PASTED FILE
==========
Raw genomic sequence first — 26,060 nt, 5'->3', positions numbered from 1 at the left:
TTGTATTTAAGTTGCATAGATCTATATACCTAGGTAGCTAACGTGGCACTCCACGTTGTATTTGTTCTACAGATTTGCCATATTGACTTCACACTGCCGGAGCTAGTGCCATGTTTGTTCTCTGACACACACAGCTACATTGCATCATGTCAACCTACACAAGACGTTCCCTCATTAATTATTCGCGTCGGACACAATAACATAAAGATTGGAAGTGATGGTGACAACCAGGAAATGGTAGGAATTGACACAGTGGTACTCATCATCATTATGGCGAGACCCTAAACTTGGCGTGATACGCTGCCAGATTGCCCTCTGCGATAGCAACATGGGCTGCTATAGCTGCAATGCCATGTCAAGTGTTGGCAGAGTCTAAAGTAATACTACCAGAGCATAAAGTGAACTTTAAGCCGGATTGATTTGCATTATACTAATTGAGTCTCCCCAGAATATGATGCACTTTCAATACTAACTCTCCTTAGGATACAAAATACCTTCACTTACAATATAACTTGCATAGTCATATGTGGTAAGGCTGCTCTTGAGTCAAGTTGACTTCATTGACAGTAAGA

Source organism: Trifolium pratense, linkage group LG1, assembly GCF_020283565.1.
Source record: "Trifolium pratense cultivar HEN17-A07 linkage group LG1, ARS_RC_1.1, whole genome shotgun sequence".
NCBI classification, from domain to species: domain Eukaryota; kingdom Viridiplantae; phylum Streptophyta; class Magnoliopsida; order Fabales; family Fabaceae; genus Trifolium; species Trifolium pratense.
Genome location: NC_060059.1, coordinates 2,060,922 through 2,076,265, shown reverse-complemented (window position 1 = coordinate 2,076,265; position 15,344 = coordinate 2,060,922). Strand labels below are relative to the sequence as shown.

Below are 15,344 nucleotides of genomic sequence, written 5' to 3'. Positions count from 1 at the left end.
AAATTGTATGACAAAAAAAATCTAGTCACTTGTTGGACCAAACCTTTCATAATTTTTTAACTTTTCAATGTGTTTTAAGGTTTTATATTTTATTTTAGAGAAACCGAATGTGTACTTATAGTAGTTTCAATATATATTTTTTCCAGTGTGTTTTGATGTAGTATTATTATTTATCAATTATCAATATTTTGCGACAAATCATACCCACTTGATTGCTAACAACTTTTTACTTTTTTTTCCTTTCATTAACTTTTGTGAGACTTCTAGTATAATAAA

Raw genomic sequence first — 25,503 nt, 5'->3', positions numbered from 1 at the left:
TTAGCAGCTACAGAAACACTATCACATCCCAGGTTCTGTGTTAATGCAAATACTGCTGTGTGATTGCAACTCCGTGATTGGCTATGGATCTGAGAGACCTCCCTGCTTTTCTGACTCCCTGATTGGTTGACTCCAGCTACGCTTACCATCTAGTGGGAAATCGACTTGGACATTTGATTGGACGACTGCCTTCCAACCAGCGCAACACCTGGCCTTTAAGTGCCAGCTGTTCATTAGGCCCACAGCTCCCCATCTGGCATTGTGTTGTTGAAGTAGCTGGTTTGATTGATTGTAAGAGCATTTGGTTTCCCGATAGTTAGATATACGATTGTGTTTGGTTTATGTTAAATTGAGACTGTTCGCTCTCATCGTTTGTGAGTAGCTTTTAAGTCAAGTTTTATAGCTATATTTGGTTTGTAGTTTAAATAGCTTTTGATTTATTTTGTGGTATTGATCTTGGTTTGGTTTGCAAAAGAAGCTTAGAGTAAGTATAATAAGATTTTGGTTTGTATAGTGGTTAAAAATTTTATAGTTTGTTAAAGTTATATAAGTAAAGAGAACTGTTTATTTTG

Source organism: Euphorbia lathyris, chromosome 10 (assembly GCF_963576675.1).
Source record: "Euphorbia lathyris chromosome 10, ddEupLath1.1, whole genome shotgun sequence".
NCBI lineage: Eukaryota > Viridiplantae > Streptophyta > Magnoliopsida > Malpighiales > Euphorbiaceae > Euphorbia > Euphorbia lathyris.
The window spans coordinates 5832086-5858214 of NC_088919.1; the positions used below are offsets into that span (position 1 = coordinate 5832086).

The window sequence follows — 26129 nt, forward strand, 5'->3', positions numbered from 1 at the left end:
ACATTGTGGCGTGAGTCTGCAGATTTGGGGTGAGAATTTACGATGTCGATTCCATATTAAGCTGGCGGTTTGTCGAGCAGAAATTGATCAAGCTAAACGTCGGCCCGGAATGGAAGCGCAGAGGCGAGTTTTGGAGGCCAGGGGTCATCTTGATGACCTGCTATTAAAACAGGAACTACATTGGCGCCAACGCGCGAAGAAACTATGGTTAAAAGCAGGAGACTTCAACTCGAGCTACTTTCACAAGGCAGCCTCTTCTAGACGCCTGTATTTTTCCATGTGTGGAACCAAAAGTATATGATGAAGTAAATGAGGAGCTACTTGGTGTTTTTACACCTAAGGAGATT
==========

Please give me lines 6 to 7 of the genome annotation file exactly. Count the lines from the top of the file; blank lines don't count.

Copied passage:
Genome location: NC_060059.1, coordinates 2,060,922 through 2,076,265, shown reverse-complemented (window position 1 = coordinate 2,076,265; position 15,344 = coordinate 2,060,922). Strand labels below are relative to the sequence as shown.

Below are 15,344 nucleotides of genomic sequence, written 5' to 3'. Positions count from 1 at the left end.